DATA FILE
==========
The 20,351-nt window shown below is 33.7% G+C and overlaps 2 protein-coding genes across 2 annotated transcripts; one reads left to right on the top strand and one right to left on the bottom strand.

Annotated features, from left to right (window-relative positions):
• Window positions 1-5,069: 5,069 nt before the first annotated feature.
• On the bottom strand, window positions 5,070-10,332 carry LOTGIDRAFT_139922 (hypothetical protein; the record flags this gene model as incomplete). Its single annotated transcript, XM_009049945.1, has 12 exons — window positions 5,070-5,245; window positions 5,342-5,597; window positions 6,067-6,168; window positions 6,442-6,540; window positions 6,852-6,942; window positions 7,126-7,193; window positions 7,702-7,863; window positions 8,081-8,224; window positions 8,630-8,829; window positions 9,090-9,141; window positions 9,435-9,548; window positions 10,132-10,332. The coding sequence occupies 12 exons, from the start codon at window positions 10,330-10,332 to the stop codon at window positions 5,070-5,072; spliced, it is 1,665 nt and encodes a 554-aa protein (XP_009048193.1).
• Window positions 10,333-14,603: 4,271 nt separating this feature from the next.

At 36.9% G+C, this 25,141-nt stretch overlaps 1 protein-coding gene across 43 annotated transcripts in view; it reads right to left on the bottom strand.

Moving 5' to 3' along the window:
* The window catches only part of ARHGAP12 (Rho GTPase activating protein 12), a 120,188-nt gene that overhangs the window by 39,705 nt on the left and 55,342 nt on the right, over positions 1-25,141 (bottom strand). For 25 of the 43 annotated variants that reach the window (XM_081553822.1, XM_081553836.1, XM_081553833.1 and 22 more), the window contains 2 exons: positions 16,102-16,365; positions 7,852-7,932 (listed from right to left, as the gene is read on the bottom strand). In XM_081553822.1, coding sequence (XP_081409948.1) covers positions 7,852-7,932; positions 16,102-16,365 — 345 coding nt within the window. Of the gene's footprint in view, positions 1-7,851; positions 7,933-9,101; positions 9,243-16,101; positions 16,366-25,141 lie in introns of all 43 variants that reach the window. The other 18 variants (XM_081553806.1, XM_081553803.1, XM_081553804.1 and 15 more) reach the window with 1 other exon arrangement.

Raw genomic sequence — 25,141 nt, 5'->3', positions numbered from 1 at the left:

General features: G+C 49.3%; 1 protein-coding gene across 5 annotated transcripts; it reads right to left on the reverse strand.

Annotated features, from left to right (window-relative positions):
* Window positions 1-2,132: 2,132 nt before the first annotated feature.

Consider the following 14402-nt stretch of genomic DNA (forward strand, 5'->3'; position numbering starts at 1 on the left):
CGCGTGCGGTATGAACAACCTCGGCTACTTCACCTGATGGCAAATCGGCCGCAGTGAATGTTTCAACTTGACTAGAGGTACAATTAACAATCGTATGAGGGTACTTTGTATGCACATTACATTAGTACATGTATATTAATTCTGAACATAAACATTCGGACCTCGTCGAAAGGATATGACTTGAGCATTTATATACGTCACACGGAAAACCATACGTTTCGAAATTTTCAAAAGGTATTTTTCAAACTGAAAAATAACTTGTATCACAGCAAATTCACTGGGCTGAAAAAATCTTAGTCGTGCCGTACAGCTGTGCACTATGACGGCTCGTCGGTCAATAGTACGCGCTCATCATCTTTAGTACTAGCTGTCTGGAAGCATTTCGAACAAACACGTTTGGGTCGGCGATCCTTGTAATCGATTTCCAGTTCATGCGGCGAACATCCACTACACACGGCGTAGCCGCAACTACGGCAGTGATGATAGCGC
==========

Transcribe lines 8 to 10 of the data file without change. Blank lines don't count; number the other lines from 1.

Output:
* The window catches only part of ARHGAP12 (Rho GTPase activating protein 12), a 120,188-nt gene that overhangs the window by 39,705 nt on the left and 55,342 nt on the right, over positions 1-25,141 (bottom strand). For 25 of the 43 annotated variants that reach the window (XM_081553822.1, XM_081553836.1, XM_081553833.1 and 22 more), the window contains 2 exons: positions 16,102-16,365; positions 7,852-7,932 (listed from right to left, as the gene is read on the bottom strand). In XM_081553822.1, coding sequence (XP_081409948.1) covers positions 7,852-7,932; positions 16,102-16,365 — 345 coding nt within the window. Of the gene's footprint in view, positions 1-7,851; positions 7,933-9,101; positions 9,243-16,101; positions 16,366-25,141 lie in introns of all 43 variants that reach the window. The other 18 variants (XM_081553806.1, XM_081553803.1, XM_081553804.1 and 15 more) reach the window with 1 other exon arrangement.

Raw genomic sequence — 25,141 nt, 5'->3', positions numbered from 1 at the left:

General features: G+C 49.3%; 1 protein-coding gene across 5 annotated transcripts; it reads right to left on the reverse strand.